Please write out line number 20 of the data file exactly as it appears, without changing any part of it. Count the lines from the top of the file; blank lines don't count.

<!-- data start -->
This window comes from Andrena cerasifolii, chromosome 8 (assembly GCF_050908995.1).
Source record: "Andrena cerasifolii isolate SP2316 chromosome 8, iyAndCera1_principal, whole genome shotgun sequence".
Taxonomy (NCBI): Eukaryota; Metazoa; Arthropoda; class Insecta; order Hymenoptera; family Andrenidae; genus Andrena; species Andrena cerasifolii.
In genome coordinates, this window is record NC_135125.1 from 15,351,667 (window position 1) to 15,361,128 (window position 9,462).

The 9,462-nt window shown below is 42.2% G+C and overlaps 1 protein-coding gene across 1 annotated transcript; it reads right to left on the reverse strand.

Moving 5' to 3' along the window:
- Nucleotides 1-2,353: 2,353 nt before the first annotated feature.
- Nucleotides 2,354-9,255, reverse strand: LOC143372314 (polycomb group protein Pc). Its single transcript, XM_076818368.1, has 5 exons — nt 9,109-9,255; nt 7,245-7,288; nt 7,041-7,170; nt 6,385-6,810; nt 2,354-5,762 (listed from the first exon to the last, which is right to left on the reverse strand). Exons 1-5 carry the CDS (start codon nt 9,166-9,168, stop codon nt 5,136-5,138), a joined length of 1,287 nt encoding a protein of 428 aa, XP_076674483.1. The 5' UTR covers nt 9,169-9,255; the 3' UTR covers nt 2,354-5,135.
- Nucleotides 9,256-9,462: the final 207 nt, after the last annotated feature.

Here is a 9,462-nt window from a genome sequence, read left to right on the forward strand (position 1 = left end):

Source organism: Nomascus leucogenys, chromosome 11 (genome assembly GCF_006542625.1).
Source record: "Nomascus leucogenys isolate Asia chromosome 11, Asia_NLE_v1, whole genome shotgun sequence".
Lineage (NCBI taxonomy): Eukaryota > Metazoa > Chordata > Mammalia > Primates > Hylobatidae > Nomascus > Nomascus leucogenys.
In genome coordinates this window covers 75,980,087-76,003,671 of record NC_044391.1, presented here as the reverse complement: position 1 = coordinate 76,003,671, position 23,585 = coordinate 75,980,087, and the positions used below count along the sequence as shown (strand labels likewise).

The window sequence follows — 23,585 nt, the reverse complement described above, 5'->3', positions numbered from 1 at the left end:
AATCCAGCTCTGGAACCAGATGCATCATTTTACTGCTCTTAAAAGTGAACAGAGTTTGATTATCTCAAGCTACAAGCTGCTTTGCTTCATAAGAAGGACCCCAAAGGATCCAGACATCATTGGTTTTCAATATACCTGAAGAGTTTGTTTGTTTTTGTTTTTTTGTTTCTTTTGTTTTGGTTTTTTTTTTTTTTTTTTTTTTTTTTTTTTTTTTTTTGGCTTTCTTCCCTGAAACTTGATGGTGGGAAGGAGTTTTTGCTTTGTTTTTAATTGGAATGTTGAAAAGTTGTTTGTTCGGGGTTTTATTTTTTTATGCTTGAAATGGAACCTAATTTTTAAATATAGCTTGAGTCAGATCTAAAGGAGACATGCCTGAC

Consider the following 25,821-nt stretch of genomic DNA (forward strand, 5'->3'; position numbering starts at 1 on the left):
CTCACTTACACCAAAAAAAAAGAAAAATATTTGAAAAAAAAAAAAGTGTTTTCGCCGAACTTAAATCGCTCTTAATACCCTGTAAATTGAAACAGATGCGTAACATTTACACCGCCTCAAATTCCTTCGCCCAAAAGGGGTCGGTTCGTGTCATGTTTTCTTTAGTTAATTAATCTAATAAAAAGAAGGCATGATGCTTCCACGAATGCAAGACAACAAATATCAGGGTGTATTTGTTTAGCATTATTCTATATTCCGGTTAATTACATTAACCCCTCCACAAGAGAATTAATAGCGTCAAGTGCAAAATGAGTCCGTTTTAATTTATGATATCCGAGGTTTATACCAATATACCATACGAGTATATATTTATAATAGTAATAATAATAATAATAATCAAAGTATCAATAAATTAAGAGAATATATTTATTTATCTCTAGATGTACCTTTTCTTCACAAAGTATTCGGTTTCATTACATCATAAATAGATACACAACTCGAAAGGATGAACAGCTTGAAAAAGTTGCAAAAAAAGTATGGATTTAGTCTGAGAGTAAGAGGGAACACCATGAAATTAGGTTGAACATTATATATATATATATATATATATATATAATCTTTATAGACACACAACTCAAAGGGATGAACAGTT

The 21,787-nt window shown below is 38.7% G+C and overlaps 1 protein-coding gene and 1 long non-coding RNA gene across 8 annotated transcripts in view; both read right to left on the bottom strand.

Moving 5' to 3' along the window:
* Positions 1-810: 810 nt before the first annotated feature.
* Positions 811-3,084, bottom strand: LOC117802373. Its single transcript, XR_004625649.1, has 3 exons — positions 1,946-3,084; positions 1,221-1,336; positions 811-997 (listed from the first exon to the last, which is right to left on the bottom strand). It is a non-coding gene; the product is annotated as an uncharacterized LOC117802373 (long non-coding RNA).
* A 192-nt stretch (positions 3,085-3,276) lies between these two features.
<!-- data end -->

Moving 5' to 3' along the window: